Judgment day arrives for Stallions Title game they've sought finally at hand, but Calgary tough, too

November 19, 1995|By Gary Lambrecht | Gary Lambrecht,SUN STAFF

REGINA, Saskatchewan -- They went through most of their first season without a name, and nearly became the first American team to win a Canadian Football League crown. Soon, the Stallions could be leaving for a new home, yet they plan to make history by bringing the Grey Cup back to Baltimore before they start packing.

Today, Baltimore's 12-game winning streak and back-to-back divisional titles mean nothing. Since training camp opened nearly six months ago, the team has said it will judge the 1995 season as a failure unless it ended with a championship victory.

The Stallions get the chance they have craved for a year, in the 83rd annual Grey Cup at Taylor Field, where they face the Calgary Stampeders, the only team they have yet to beat in their two-year history.

It's a matchup that could not be more attractive.

Two teams with identical, league-best 17-3 records. Baltimore's powerful running game, easily tops in the league, against the premier passing game in the CFL. Mike Pringle, the CFL's Most Outstanding Player, and quarterback Doug Flutie, maybe the best who has ever played the game up here. Two of the league's best kickers, defenses and head coaches, all put on display in front of an expected sellout crowd of 55,000.

The last time these squads met was on Aug. 6 in Calgary, when the Stampeders took a 29-15 victory under unequal conditions. Calgary was playing on nine days' rest, while Baltimore was facing its third opponent over that span. Plus it had just lost free safety Lester Smith for the season and nearly lost quarterback Tracy Ham, who did not start against Calgary.

Today, the Stallions are as healthy as they've been since then.

"All that game proved was who the better team was in August," Calgary slotback David Sapunjis said. "We're a hundred percent healthy, and they're not fatigued. But the game comes down to who has the composure to make the plays that count."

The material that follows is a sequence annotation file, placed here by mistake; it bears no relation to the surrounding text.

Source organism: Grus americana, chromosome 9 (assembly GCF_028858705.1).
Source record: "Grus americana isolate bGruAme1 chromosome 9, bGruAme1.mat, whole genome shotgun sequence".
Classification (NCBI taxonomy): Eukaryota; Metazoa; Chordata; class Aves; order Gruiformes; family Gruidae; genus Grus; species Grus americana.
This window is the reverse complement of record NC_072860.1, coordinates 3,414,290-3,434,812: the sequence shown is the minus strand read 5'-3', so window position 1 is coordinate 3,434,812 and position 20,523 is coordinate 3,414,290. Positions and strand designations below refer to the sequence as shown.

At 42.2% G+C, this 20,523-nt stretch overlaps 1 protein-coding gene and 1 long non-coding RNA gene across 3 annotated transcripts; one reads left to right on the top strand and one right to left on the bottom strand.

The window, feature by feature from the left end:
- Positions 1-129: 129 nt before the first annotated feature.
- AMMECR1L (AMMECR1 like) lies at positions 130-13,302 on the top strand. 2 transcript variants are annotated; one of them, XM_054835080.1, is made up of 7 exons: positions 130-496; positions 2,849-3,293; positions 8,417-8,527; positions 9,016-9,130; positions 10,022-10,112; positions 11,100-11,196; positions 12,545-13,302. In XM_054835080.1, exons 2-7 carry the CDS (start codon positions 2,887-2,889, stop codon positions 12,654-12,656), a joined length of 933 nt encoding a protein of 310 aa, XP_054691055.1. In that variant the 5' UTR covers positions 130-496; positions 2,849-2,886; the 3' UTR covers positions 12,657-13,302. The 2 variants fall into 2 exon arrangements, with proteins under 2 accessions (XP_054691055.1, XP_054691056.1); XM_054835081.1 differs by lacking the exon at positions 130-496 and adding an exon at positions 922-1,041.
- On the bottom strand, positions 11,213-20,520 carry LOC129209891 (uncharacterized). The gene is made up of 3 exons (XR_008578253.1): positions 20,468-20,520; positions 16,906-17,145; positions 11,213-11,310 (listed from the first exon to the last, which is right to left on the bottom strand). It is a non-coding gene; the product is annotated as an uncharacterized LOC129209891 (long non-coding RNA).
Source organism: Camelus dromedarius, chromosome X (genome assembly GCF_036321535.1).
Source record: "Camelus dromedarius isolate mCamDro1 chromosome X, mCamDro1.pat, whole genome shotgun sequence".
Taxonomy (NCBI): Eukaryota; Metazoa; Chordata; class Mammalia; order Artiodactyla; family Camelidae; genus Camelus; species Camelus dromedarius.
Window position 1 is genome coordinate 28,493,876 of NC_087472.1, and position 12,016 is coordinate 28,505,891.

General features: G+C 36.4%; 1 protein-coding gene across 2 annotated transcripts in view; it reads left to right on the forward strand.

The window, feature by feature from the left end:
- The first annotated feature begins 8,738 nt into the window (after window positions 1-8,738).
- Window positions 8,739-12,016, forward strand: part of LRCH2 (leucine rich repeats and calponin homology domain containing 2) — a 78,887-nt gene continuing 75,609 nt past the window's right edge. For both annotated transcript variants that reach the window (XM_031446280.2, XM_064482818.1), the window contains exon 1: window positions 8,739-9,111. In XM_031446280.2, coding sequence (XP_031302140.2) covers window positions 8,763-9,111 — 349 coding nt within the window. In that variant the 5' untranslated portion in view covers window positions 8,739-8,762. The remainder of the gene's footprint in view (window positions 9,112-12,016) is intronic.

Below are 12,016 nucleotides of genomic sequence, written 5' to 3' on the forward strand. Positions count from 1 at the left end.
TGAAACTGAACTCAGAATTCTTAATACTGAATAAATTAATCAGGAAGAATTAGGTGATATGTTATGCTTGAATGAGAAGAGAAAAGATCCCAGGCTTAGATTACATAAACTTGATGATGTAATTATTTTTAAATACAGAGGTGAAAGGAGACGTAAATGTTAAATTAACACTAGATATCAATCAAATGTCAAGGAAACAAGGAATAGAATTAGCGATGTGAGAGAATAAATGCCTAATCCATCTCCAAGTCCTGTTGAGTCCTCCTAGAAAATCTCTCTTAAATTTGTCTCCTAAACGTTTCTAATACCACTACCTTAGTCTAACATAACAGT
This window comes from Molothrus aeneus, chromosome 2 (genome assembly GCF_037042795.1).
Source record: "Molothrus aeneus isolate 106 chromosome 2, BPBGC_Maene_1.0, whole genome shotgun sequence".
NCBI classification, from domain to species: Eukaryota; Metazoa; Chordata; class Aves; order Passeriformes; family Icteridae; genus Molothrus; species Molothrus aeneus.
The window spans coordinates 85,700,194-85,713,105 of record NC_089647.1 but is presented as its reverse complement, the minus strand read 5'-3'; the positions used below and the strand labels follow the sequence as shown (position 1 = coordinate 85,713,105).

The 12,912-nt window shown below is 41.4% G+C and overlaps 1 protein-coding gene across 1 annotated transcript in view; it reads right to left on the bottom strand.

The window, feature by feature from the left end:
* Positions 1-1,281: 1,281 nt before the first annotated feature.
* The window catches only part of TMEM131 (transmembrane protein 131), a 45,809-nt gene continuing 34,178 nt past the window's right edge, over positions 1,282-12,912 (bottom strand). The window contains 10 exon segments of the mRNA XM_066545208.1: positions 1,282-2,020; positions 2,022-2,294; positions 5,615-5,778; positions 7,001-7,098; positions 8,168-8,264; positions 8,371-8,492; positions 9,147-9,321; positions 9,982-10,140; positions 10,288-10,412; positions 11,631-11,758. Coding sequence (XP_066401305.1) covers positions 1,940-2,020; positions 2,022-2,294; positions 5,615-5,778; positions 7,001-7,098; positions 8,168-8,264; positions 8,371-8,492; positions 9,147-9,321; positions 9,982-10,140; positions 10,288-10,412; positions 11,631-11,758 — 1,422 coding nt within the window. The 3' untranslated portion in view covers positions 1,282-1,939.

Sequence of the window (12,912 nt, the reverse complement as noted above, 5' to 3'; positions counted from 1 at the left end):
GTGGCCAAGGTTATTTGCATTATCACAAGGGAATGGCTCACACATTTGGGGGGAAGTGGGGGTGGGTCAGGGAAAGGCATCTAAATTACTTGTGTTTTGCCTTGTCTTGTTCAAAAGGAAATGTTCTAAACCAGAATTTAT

"Hopefully, we can stay healthy enough to bring this Cup home," Baltimore defensive back Ken Watson said. "I don't know where we're going to put it, but we want to bring it back with us."

In order to take the Grey Cup from Canada for the first time ever, the Stallions must negotiate a number of obstacles, including an overwhelming home-field advantage that favors the Stampeders.

The noise level could present problems for Baltimore's no-huddle offense, although the cold weather figures to favor the Stallions' potent ground game.

Yesterday, Regina had its first sunshine in a week, as temperatures hovered around freezing, and the normally stiff wind was little more than a breeze. The forecast called for a cold snap in the low to mid 20s, with 30-mph winds and a 60 percent chance of flurries.

"If it's raining or snowing, we can play in it," Baltimore coach Don Matthews said. "What will affect the game more than anything is the wind, because it creates a 30-minute game."

That would make the coin toss and special teams play paramount for both sides. All season, Baltimore has used punter Josh Miller and rookie kick returner Chris Wright to win the battle of field position, while kicker Carlos Huerta led the CFL in field goals. He is coming off a record-setting effort, having kicked seven in last week's 21-11 Southern Division final.

Calgary has a dangerous return man in Marvin Coleman -- who plays an equally fine right cornerback -- and an outstanding kicker in Mark McLoughlin.

Ultimately, though, the game will be decided up front.

Baltimore's massive offensive line consistently has opened holes for Pringle, who rushed for 1,791 yards in the regular season and has 347 in two playoff games. However, he gained only 33 yards in that loss to Calgary, which boasts the CFL's top rushing defense.

If the line gives Pringle enough room, and keeps linebackers like standout Alondra Johnson out of his path, Pringle will make it easier for Ham to find seams in the Stampeders' defense with the Stallions' lightly regarded passing attack. Look for Ham to do his share of running also.

"What their defense does better than anybody else is know what you're going to run. They prepare well and they guess well," Baltimore offensive coordinator Steve Buratto said. "We're going try real hard to throw up some smoke screens, so they can't jump on what we're doing. We have to be judicious with our play-action passing. The key is to keep Flutie on the sideline."

No one has caused defenses more headaches over the past six years than Flutie, who is trying to complete a remarkable comeback from midseason elbow surgery. He returned to action three weeks ago, and is coming off a brilliant effort in Calgary's 37-4 victory over Edmonton.

Field conditions could dictate how effective the Stampeders are, since they rely so heavily on the pass. Slotbacks Allen Pitts and Sapunjis each have caught more than 100 passes this year, which makes the play of Watson and fellow Baltimore halfback Charles Anthony critical.

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